Hello this is the Federal IRS Department calling to let you know that there is a lawsuit been filed against your name along with a warrant issued by the Internal Revenue Service due to tax evasion and deviation and the IRS have a strong evidence that you have failed to file your actual income tax which was higher than it was supposed to be.
Press "1" now to be transferred to an IRS representative. Not doing so will result in your arrest.
If you call back, a demand for payment will be made, along with more threats of legal action if you don't comply. The IRS will never call you unsolicited. If someone calls you claiming to be from the IRS, they're lying, so hang up immediately.
Unsolicited Loan Scam
People with poor credit are often targeted with this scam, which offers unbelievable low-interest credit cards or loans. However, you need to pay a small upfront fee immediately or risk missing out on the offer. If you make the payment, the credit card or loan never materializes.
Fake Charity Scam
The popularity of this vishing scam often increases when there has been a national tragedy or natural disaster. Scammers will take advantage, claiming you must donate now to provide aid to victims. However, you should know that legitimate charities will never pressure you into donating. If you feel compelled to contribute to a cause, do it directly through a genuine website, not an unsolicited call.
Social Security Scam
A caller gives you the alarming news that an issue with your SSN has resulted in your identity being compromised. Unfortunately, if you want the problem to be fixed quickly, you'll need to pay a fee.
Example Scam Robocall
This is the final reminder from the Social Security Administration. Your Social Security number has been suspended. We would request you to get back to us so that we can discuss about this case. Thank you.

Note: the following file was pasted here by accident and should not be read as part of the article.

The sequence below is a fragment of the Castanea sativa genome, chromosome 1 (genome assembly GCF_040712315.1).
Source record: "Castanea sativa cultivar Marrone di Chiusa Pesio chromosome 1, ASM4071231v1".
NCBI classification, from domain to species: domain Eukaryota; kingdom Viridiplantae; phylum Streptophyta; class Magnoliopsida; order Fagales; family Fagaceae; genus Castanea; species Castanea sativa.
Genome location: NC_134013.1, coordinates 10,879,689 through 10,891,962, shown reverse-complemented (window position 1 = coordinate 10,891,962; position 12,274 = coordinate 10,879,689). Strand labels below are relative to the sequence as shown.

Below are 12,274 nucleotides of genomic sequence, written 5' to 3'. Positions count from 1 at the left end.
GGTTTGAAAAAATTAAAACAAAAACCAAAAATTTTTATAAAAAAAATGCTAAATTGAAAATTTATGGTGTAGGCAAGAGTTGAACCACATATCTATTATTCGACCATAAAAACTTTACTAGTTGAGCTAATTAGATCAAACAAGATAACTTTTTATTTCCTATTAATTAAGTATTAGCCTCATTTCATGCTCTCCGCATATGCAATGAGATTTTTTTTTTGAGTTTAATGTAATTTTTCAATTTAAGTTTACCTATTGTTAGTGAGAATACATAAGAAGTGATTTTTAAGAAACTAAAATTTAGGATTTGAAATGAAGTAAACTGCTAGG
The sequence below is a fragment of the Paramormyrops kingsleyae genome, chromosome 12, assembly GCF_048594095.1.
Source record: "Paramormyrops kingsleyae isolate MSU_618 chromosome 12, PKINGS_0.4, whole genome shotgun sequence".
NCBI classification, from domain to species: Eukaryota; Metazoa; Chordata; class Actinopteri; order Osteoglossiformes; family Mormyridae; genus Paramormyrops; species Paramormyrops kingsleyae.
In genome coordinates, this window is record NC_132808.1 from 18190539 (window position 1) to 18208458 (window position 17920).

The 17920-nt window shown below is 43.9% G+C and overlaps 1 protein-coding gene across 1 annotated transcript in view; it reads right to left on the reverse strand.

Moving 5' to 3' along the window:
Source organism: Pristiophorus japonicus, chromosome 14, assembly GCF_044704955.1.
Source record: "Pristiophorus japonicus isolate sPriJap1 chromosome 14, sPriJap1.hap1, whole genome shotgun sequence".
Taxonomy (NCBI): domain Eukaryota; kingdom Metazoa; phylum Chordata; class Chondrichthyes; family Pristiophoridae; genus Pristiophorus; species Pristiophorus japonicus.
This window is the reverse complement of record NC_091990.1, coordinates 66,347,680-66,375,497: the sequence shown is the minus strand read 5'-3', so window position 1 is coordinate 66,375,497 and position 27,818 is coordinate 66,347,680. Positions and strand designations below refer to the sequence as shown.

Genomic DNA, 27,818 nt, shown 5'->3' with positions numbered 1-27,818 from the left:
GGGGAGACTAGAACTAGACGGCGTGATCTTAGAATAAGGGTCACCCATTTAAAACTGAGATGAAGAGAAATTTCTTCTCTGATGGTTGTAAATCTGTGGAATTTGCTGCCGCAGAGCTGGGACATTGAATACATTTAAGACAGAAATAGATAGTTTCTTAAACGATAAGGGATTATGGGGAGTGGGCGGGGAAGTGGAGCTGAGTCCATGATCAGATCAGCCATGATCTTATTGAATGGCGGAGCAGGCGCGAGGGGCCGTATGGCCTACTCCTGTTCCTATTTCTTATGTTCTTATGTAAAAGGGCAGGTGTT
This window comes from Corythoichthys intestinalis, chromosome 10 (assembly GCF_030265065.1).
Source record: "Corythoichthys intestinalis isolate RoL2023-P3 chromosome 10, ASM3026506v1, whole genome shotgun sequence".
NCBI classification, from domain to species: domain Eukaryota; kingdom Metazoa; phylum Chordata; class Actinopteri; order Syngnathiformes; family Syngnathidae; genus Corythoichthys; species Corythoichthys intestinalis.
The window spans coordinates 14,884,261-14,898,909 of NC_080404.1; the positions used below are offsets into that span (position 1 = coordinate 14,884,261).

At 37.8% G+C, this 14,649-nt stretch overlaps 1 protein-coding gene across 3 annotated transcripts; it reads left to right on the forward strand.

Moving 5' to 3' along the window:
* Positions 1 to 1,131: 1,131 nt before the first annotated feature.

It's very rare for the Social Security Commission to call you without you requesting it. If you get an unexpected call from someone declaring they're a Social Security agent, hang up and report the caller to the FTC.
Fake Prize Scam
The caller tells you that you've won a free cruise, lottery, or another exciting prize. All you need to do to claim your prize is to provide some personal information—like your SSN or credit card details—to verify your identity.
Handing over personal information, particularly over the phone, should never come as a condition for claiming a competition prize. Additionally, don't forget, you can't win a prize for a competition you didn't enter.
Fallen for a Vishing Scam?
If you've provided financial or personal information to someone over the phone who you later think is a scammer, take the following steps as soon as possible:
- Check your accounts for fraudulent transactions and withdrawals and report/dispute them immediately.
- Alert your bank and/or credit card provider to inform them that your accounts have been compromised. Inform them of the unauthorized transaction and ask them to cancel your current cards and issue you with new ones. You may also need to change your account numbers to prevent further use of your existing accounts.
- Check your credit reports for signs your identity has been stolen, such as unauthorized lines of credit opened in your name.
- Freeze your credit reports or place a fraud alert if necessary to stop any further accounts from being opened in your name. In addition, alert the credit agencies to any fraudulent activity in your accounts.
- Change your passwords to all your online accounts if you've handed over personal information. Use a password manager to generate unique and complex passwords and to store your account credentials securely.
Report Vishing Scams
Report scam calls to the authorities and to the company/agency that the scammers are impersonating. Reporting the fraud may not help with getting your money back or recovering from identity theft immediately, but it will help put a stop to the scammers at large.